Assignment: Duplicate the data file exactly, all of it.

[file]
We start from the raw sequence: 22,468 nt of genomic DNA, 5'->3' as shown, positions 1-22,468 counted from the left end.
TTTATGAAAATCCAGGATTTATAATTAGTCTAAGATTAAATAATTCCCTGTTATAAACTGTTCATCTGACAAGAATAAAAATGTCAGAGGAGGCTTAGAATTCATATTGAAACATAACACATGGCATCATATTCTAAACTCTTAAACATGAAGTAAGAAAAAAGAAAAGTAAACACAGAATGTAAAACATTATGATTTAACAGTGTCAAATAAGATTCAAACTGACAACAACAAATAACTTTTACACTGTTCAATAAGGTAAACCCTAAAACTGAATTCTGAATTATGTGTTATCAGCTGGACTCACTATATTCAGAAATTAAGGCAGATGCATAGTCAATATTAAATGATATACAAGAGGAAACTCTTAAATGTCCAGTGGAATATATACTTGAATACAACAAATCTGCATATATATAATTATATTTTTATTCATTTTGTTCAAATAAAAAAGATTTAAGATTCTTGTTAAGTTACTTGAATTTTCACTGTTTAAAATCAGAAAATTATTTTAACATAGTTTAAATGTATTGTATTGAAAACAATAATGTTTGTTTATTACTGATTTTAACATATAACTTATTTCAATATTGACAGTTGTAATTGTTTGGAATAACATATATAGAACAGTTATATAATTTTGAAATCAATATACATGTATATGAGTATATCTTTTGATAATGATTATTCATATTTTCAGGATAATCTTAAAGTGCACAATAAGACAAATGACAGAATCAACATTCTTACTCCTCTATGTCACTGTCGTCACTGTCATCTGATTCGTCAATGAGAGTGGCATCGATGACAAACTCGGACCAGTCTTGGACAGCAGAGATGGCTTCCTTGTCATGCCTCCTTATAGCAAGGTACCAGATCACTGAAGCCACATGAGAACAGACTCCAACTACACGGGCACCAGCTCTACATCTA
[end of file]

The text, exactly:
We start from the raw sequence: 22,468 nt of genomic DNA, 5'->3' as shown, positions 1-22,468 counted from the left end.
TTTATGAAAATCCAGGATTTATAATTAGTCTAAGATTAAATAATTCCCTGTTATAAACTGTTCATCTGACAAGAATAAAAATGTCAGAGGAGGCTTAGAATTCATATTGAAACATAACACATGGCATCATATTCTAAACTCTTAAACATGAAGTAAGAAAAAAGAAAAGTAAACACAGAATGTAAAACATTATGATTTAACAGTGTCAAATAAGATTCAAACTGACAACAACAAATAACTTTTACACTGTTCAATAAGGTAAACCCTAAAACTGAATTCTGAATTATGTGTTATCAGCTGGACTCACTATATTCAGAAATTAAGGCAGATGCATAGTCAATATTAAATGATATACAAGAGGAAACTCTTAAATGTCCAGTGGAATATATACTTGAATACAACAAATCTGCATATATATAATTATATTTTTATTCATTTTGTTCAAATAAAAAAGATTTAAGATTCTTGTTAAGTTACTTGAATTTTCACTGTTTAAAATCAGAAAATTATTTTAACATAGTTTAAATGTATTGTATTGAAAACAATAATGTTTGTTTATTACTGATTTTAACATATAACTTATTTCAATATTGACAGTTGTAATTGTTTGGAATAACATATATAGAACAGTTATATAATTTTGAAATCAATATACATGTATATGAGTATATCTTTTGATAATGATTATTCATATTTTCAGGATAATCTTAAAGTGCACAATAAGACAAATGACAGAATCAACATTCTTACTCCTCTATGTCACTGTCGTCACTGTCATCTGATTCGTCAATGAGAGTGGCATCGATGACAAACTCGGACCAGTCTTGGACAGCAGAGATGGCTTCCTTGTCATGCCTCCTTATAGCAAGGTACCAGATCACTGAAGCCACATGAGAACAGACTCCAACTACACGGGCACCAGCTCTACATCTA